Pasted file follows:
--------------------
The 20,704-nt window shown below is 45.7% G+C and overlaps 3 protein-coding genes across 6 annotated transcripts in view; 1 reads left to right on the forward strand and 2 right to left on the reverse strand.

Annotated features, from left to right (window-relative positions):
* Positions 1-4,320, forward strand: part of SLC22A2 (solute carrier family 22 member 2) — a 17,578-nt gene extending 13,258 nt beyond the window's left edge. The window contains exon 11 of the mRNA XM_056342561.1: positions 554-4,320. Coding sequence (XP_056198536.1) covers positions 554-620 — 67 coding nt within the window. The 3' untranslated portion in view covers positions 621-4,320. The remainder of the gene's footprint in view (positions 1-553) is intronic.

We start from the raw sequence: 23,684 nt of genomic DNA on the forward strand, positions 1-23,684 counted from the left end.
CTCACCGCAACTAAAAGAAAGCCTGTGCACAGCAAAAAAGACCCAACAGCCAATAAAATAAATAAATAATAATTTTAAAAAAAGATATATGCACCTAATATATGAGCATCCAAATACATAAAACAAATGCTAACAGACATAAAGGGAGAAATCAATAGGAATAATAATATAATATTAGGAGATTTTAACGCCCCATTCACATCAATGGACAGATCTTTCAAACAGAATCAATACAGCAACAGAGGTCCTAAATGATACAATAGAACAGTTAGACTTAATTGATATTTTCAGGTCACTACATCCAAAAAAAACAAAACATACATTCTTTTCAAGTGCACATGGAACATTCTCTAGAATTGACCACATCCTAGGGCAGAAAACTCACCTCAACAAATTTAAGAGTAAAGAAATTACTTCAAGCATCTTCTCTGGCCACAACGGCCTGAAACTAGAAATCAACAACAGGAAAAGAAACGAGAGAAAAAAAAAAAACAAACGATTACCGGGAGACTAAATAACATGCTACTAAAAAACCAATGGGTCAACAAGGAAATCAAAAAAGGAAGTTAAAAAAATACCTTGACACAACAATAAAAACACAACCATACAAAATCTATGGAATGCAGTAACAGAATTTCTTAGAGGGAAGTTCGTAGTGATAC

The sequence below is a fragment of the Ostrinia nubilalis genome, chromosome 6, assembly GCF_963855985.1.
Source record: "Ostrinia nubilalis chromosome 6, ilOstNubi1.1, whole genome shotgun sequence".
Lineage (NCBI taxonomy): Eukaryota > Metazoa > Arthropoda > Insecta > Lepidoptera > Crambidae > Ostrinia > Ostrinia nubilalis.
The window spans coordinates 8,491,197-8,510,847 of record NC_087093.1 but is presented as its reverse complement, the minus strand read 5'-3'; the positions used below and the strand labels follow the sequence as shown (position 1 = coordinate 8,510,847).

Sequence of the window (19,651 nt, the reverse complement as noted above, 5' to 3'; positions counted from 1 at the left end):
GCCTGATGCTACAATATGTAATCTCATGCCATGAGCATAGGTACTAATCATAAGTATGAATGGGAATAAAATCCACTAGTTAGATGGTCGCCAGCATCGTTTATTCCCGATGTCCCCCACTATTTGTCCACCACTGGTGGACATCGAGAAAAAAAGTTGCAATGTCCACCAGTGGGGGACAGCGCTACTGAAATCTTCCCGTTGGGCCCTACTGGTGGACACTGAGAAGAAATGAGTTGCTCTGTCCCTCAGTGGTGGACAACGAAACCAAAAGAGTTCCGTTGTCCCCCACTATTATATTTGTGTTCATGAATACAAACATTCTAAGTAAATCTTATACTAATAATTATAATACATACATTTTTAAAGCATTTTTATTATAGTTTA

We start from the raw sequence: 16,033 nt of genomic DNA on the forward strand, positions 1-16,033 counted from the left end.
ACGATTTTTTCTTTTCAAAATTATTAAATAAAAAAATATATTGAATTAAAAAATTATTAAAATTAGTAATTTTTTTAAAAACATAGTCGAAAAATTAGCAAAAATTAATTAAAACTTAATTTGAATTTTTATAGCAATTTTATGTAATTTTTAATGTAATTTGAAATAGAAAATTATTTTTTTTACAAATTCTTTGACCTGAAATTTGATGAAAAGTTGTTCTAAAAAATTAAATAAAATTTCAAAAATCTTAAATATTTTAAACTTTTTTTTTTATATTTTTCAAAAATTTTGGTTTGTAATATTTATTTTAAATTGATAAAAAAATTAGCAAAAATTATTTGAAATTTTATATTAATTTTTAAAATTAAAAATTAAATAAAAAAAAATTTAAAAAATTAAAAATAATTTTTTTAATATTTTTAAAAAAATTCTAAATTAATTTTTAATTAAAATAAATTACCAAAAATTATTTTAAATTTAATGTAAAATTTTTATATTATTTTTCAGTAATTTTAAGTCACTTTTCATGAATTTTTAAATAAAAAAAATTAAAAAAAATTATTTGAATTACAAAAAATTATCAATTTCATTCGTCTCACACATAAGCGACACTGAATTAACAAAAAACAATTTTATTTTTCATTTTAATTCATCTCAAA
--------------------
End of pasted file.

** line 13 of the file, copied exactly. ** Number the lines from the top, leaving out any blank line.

ACGATTTTTTCTTTTCAAAATTATTAAATAAAAAAATATATTGAATTAAAAAATTATTAAAATTAGTAATTTTTTTAAAAACATAGTCGAAAAATTAGCAAAAATTAATTAAAACTTAATTTGAATTTTTATAGCAATTTTATGTAATTTTTAATGTAATTTGAAATAGAAAATTATTTTTTTTACAAATTCTTTGACCTGAAATTTGATGAAAAGTTGTTCTAAAAAATTAAATAAAATTTCAAAAATCTTAAATATTTTAAACTTTTTTTTTTATATTTTTCAAAAATTTTGGTTTGTAATATTTATTTTAAATTGATAAAAAAATTAGCAAAAATTATTTGAAATTTTATATTAATTTTTAAAATTAAAAATTAAATAAAAAAAAATTTAAAAAATTAAAAATAATTTTTTTAATATTTTTAAAAAAATTCTAAATTAATTTTTAATTAAAATAAATTACCAAAAATTATTTTAAATTTAATGTAAAATTTTTATATTATTTTTCAGTAATTTTAAGTCACTTTTCATGAATTTTTAAATAAAAAAAATTAAAAAAAATTATTTGAATTACAAAAAATTATCAATTTCATTCGTCTCACACATAAGCGACACTGAATTAACAAAAAACAATTTTATTTTTCATTTTAATTCATCTCAAA